Service of Notice Upon the Attorney In California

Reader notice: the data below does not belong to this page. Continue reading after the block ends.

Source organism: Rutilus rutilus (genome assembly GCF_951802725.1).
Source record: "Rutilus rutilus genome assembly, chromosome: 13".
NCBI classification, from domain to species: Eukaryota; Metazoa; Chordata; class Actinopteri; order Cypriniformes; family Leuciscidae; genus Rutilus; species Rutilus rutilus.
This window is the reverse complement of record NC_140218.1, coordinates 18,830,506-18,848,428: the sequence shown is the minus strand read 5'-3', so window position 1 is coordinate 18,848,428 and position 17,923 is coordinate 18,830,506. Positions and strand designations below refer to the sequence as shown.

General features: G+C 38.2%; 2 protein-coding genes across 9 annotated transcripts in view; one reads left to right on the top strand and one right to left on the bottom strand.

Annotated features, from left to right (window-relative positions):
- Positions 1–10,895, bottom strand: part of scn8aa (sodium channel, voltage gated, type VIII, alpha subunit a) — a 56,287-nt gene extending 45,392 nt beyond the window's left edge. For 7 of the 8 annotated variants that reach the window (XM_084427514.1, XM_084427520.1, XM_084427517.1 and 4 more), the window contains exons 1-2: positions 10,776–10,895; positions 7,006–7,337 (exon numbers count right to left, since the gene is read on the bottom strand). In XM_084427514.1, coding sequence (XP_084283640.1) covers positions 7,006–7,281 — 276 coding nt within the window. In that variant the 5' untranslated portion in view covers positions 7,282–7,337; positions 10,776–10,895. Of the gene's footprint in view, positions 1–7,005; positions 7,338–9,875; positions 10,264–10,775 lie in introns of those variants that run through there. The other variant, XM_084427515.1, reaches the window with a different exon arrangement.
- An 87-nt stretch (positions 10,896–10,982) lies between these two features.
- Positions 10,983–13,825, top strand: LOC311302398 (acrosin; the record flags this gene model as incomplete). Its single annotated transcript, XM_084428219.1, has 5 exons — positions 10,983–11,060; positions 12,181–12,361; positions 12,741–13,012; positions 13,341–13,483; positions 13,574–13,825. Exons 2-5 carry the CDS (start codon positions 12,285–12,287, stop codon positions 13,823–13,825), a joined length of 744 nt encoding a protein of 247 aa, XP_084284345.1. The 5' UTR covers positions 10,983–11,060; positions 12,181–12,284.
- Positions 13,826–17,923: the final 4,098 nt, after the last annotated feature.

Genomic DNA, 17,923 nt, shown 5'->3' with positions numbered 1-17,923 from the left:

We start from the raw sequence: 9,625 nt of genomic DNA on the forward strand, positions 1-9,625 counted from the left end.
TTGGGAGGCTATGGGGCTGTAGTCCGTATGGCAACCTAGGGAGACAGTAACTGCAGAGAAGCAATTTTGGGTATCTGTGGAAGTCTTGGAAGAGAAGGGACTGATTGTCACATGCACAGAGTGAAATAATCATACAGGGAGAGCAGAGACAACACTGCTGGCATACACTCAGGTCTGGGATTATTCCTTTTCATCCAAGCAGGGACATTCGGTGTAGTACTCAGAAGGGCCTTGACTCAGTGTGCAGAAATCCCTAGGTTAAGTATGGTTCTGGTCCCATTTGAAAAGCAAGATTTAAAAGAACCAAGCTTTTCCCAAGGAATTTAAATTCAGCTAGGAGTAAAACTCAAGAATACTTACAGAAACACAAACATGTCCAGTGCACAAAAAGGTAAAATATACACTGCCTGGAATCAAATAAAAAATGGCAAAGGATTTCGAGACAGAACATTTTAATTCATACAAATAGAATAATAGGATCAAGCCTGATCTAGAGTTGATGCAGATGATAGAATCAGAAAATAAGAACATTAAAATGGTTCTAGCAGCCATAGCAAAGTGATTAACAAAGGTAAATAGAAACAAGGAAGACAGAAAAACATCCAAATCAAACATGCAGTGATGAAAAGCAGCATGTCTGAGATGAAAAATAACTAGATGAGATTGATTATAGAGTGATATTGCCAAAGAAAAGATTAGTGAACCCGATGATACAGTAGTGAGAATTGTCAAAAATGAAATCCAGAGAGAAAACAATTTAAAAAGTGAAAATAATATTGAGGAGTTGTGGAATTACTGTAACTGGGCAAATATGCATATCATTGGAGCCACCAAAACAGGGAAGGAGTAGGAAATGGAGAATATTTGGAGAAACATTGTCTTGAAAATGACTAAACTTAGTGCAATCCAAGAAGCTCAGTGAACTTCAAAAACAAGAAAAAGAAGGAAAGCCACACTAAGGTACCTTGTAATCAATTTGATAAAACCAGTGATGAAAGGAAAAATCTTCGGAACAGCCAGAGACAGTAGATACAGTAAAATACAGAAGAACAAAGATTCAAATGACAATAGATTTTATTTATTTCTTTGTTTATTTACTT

In Reynolds v. Reynolds (1943) 21 Cal. 2d 580, the trial court entered a final decree of divorce in 1934. Six years later, the wife sought an increase in child support and served the motion papers by mailing them to the husband's attorneys of record in the divorce action. The question before the Supreme Court was "whether the service of the notice and order to show cause upon the attorneys who represented the defendant in the divorce action was valid as a service upon attorneys then of record." (Id. at p. 583 (hereafter Reynolds).) At the time, an attorney could withdraw from a case only with the consent of the client or pursuant to court order. (See Amendments, Deering's Ann. Code Civ. Proc. (1991 ed.) foll. 284, p. 554.) In addition, a notice of withdrawal had to be served on the "adverse party." (Id., 285, p. 567.) In finding that service was valid, the Supreme Court observed: "After appearance in an action a defendant or his attorney is entitled to notice of all subsequent proceedings of which notice is required to be given. . . . ". . . a client may of course discharge his attorney at any time . . ., but during the course of a proceeding service of papers on the attorney of record, where service upon the attorney is proper, binds the client until the attorney is discharged or substituted out of the case in the manner provided by law. . . . the court is concerned in such cases not with whether the client is represented by an attorney, but whether he has an attorney of record, whether any change in attorneys has been made with the client's consent or by court order, and whether notice thereof has been given to the adverse party." (Reynolds, supra, 21 Cal. 2d at pp. 583-584.) The court continued: "The authority of an attorney . . . ordinarily ends with the entry of judgment, except for the purpose of enforcing it or having it set aside or reversed. . . . Nevertheless the judgment of divorce insofar as it relates to the custody and maintenance of minor children is not final. As to those matters the litigation must be regarded as still pending . . . . the attorney of record is the person the client has named as his agent upon whom service of papers may be made. . . . the burden lay upon the defendant to keep an attorney of record or to make such arrangements for notice with the clerk as he thought advisable." (Reynolds, supra, 21 Cal. 2d at p. 584.)